Two new views have just been completed. One is the interior of St. Mark's Cathedral at Venice. The manner in which the pictures are got up here is well known: to the resources of painting are added the me- chanical appliances of artificially-arranged lights, reflected and transmit- ted: the painting is a transparency, to be seen by light shining through it, but also capable of being viewed by a light reflected from its anterior sur- face. Seen by the reflected daylight, St. Mark's is deserted: the day clouds over, lamps and candles are lighted as if by magic; and figures, painted only to be shown by the transmitted light, crowd the edifice. With the help of the artificial lights, a considerable degree of reality is attained. The Cathedral of St. Mark's is one of the finest in the world, and is asso- ciated with the stirring history of one of the most remarkable communities that ever existed: it is an interesting addition to the sights presented to the home traveller in London.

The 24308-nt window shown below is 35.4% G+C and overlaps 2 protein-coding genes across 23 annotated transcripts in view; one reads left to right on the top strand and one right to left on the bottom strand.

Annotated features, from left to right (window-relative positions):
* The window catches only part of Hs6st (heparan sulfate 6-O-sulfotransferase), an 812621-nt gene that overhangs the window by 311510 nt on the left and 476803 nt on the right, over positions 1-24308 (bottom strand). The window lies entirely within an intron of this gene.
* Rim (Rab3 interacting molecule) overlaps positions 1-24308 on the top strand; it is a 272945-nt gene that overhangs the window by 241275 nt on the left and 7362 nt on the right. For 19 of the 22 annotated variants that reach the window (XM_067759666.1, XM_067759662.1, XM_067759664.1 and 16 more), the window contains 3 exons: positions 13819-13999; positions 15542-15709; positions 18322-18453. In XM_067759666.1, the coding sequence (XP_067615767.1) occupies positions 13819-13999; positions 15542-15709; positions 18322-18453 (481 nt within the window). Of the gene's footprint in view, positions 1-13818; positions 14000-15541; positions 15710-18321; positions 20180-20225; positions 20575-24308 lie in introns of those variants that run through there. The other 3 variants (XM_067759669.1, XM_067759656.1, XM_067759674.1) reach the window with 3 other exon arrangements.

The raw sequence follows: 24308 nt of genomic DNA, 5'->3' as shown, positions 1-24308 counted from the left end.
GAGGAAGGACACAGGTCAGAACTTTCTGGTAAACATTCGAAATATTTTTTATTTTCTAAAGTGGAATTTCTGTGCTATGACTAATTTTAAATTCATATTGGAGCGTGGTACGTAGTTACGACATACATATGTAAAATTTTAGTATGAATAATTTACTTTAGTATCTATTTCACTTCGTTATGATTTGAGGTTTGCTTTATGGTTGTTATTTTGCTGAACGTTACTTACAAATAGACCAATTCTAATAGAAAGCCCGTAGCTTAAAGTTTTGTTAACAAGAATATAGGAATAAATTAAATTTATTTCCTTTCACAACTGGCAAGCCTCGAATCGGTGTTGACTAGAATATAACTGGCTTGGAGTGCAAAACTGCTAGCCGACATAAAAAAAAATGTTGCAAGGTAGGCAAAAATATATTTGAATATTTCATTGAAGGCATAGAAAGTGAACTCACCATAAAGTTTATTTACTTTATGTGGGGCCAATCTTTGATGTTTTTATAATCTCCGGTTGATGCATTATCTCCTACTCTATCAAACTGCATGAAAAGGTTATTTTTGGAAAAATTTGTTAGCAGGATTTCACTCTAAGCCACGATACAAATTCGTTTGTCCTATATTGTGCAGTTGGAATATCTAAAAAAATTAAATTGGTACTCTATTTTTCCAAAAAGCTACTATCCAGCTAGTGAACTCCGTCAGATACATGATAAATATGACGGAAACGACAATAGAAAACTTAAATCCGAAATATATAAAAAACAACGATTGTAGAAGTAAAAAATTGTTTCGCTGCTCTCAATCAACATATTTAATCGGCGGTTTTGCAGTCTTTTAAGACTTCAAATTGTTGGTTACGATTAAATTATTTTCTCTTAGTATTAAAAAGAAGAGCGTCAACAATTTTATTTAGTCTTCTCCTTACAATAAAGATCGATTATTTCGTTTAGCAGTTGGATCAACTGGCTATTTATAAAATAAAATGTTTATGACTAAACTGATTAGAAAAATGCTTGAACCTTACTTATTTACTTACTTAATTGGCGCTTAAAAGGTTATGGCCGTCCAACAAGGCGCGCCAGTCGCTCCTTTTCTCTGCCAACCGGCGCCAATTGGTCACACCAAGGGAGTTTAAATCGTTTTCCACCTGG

Theother picture, of Tivoli, is a view in the open air. The town is first seen by a dim light, day gradually dawning. Before daybreak, a light is seen in a mill-window, in the chamber of a girl awaiting her affianced lover; a murder is supposed to be committed; and when daylight appears, the actual blood is seen as it has flowed from the cottage,—an incident which seems to be considered as adding to the attractiveness of the scene!